A power meter may be used to provide information on power absorbed by the motor. Motor efficiency (obtained from manufacturer) and drive losses are factored into the PM software to calculate the pump’s operating efficiency. This could be compared with the pump’s commissioning data, in order to determine the drop in efficiency or performance.

Let us try and get a further insight into how performance monitoring of pumps is carried out with the help of the following examples.


PM data for a new pump


Figure 1.4PM data for new pump


An optimization rating of 97.8 indicates that it is an excellent pump.


PM data for a significantly degraded pump


Figure 1.5PM data for degraded pump


In this second example, the pump is found to have failed catastrophically a few months after the measurement.


PM techniques for Compressors

Compressor health is measured by comparing current performance with manufacturer’s data. Raw operating data like discharge pressure or pressure ratio are not adequate indicators of compressor performance. This is because these parameters can change with inlet temperature and pressure. But head and efficiency are accurate indicators as they are unaffected by process conditions. Work input represents energy transferred from the impeller blades to the gas. By calculating the work input, it can be confirmed if the input data is accurate. Any degradation in inter-stage seals, corrosion or fouling shows up as loss in efficiency and head. But work input remains unchanged despite these losses. For determining work input, head and efficiency; raw data such as pressures, temperatures, speeds and flow rates are processed by Performance Monitoring software. These values are often displayed on charts along with OEM performance curves.

From these values, the difference between the actual and predicted values can be noted. By logging these differences over a time period, any change in compressor conditions can be determined. These logs also help in troubleshooting and formulating maintenance schedules. Online Performance Monitoring indicates where the equipment is operating on its curve, thereby helping prevent mechanical problems like impeller failures. This also aids in troubleshooting efforts. Recording of choke and surge events may help in tracking the root failure causes. This helps operators in changing operating procedures and preventing future failures.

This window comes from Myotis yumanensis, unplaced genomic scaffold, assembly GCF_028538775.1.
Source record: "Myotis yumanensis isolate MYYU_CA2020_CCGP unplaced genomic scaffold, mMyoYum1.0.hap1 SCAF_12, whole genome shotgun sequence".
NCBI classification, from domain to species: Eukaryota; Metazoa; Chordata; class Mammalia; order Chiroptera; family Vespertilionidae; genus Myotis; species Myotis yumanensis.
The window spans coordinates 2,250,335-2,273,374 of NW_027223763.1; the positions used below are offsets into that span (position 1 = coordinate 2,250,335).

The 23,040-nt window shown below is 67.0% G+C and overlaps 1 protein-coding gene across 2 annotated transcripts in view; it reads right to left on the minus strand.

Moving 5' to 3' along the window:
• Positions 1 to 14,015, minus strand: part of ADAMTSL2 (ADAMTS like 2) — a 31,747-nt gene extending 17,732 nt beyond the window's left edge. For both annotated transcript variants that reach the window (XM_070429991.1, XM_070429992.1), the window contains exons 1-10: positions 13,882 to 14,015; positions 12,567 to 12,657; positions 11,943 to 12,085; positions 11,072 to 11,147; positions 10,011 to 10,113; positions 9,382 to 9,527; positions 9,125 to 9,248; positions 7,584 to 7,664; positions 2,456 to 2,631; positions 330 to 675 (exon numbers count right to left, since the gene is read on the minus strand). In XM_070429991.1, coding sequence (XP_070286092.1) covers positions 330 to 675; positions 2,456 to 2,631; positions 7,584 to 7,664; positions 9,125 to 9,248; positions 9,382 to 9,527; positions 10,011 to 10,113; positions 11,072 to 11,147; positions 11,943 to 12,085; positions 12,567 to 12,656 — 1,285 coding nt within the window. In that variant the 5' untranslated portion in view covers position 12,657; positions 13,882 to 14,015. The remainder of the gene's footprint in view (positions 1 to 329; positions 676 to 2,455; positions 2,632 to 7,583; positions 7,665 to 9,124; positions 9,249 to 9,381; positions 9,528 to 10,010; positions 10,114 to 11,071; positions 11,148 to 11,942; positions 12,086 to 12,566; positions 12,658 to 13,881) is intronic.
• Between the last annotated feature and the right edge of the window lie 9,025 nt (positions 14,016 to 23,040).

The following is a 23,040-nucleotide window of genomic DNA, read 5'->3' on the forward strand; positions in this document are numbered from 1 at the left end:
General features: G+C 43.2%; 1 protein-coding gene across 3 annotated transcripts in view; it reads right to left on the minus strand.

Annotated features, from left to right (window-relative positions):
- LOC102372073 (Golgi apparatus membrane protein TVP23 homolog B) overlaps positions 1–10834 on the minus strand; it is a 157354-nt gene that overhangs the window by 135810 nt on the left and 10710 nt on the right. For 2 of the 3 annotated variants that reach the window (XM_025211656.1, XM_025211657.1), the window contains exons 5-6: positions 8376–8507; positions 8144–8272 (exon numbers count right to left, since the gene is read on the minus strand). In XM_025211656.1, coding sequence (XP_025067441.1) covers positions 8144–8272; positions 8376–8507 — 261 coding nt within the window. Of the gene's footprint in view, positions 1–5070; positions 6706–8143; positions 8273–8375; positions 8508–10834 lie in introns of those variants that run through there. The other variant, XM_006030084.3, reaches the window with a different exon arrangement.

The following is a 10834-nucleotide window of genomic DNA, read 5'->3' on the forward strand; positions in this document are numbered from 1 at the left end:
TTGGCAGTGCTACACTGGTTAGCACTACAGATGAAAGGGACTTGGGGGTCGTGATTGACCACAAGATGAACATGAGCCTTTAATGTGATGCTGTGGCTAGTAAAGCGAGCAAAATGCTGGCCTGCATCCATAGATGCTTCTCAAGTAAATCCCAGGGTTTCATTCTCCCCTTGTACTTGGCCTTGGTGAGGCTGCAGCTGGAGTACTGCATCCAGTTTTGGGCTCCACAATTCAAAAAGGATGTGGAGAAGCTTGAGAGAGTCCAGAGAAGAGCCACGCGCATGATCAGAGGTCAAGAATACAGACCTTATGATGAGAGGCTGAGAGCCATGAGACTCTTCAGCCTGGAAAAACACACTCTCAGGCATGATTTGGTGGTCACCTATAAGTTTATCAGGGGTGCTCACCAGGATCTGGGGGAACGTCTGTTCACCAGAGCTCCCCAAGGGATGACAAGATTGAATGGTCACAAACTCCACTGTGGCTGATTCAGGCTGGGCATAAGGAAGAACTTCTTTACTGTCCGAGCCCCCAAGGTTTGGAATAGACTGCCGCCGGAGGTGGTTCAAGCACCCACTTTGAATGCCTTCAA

In order to enable a better understanding how performance monitoring of compressors is carried out, some sample live data and related calculations are shown below in the form of graphic representations.


Live compressor data chart indicating design vs. actual head, work and efficiency.


Figure 1.6Live compressor data chart


Operating work input falls right on the curve and this indicates the accuracy of the instruments and that analysis is good.



Polymer buildup in the diffuser passage of a cracked gas compressor


Figure 1.7Polymer buildup in diffuser


Live compressor information received by software and calculation results


Figure 1.8Sample of Live compressor data from software calculations


A time series chart showing trending of efficiency over a period of time


Figure 1.9Time series chart


1.5       Benefits of Performance Monitoring

As already discussed, performance monitoring can help in detecting and addressing a failure before an unplanned disruption could occur. Some of the major benefits associated with this technique are as follows.

  • Ensures safe and reliable operation.
  • Maximizes revenue and minimizes maintenance expenses.
  • Faster troubleshooting that helps minimize downtime and production loss.
  • Optimal plant performance and reliability.
  • Allows accurate comparison of actual vs. targeted or design performance.
  • Helps determine optimal maintenance strategy.
  • Helps synergize business and operation goals.
  • Results in decreased system downtime and optimum use of critical components.
  • Higher component/system efficiency and higher availability.
  • Helps determine the efficiency with which energy conversions occur in the equipment.
  • Enables computation of energy requirements, thereby helping benchmark equipment performance.
  • Useful tool in sizing, selection and re-rating of the equipment.
  • Provides prior warnings of potential failures and performance deterioration.
  • Optimizes maintenance Schedules.    
  • Helps in immediate evaluation of effects of process changes.
  • Helps in better selection of operating regimes and maintenance schedules.
  • Trending helps isolate operating points that may have led to faulty condition.
  • Improves scheduling of multiple systems.


Engineering Institute of Technology - Latest News